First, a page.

comes to aid of eurozone QE drive with sales of German bonds
Eurozone central bankers, struggling to boost a flagging recovery, have
received help from Beijing for their ￠1.1tn quantitative easing plan
thanks to sales of German government debt by the People’s Bank of China.
The PBoC’s reserve management wing, the State Administration of Foreign
Exchange, has been selling some of its German government bonds since the
ECB began buying them in March, say two sources close to central banks
in China and Europe. 接近中国和
Safe does not deal directly with eurozone central banks, which purchase
bonds from investors via banks’ bond trading desks. But its sales of
German bonds are making life easier in the dealing rooms of Europe’s
monetary powers, where traders have been handed the difficult task of
finding ￠60bn of mostly government debt to buy each month as part of the
Concerns over the whether the Bundesbank, Germany’s central bank, could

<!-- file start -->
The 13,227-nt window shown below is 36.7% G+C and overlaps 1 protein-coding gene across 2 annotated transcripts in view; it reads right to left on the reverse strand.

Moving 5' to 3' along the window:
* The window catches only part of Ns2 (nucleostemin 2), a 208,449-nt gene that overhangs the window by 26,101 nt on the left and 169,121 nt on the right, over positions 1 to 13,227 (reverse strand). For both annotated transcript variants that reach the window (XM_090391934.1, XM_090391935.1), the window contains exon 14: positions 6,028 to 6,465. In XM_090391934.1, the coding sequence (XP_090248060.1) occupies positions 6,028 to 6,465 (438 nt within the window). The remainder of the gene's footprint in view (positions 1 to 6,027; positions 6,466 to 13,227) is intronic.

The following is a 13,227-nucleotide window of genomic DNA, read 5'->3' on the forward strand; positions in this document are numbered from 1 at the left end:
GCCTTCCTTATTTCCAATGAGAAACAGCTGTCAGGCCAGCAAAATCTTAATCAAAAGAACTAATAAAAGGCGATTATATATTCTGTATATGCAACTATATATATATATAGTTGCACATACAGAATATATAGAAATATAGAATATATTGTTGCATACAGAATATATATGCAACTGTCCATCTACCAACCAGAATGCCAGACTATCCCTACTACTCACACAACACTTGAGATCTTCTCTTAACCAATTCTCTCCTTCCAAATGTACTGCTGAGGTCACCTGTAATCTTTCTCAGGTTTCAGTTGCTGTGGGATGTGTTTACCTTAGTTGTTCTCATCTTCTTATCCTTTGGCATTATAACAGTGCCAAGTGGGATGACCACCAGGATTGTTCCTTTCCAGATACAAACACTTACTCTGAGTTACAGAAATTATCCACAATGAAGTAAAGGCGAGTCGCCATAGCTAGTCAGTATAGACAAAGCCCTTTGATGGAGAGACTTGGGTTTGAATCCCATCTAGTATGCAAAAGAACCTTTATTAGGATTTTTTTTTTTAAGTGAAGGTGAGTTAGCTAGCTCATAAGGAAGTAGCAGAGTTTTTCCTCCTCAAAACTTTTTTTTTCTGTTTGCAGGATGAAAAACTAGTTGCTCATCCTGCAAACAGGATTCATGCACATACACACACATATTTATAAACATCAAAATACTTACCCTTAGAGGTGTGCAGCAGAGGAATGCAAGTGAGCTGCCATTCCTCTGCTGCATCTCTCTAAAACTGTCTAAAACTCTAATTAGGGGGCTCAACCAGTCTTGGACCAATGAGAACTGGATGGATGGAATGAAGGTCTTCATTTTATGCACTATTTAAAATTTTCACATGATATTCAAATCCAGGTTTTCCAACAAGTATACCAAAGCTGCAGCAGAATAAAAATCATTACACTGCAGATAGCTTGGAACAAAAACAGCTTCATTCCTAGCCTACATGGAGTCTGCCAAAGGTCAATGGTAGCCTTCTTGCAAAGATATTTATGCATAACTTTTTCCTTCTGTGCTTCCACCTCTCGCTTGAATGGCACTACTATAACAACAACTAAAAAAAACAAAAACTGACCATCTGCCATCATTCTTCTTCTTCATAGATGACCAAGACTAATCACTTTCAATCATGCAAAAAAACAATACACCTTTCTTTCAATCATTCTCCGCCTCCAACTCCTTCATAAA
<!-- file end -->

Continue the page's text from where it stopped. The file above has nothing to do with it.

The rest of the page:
find enough German bonds to buy have long surrounded the QE programme.
The Bundesbank must purchase around ￠10bn of bonds a month — a
potentially problematic amount due to low levels of debt issuance by the
German state, although ECB officials have repeatedly played down these
The Bundesbank has scoured the world for sellers, according to one
person familiar with the matter, including Safe. Under pressure to make
a return on its reserves portfolio, Safe has agreed to take advantage of
the high prices on offer for low-yielding German bonds.
“Chinese sales of German Bunds would certainly facilitate the ECB’s
quantitative easing operations, so this is an instance where the
interests of the ECB and PBoC are congruent,” said Eswar Prasad,
economist at Cornell University and former China division head at the
International Monetary Fund.
Sales by Safe, thought to hold hundreds of billions of euros-worth of
European government debt, would also help the ECB should an emerging
market slowdown threaten the single currency area’s recovery and force a
more aggressive package of monetary easing.
Officials in Frankfurt are expected to revamp QE in December in response
to the slowdown, pursuing options that include extending their deadline
for bond purchases past the current limit of September 2016 or upping
their monthly count for bond buying from the current level of ￠60bn.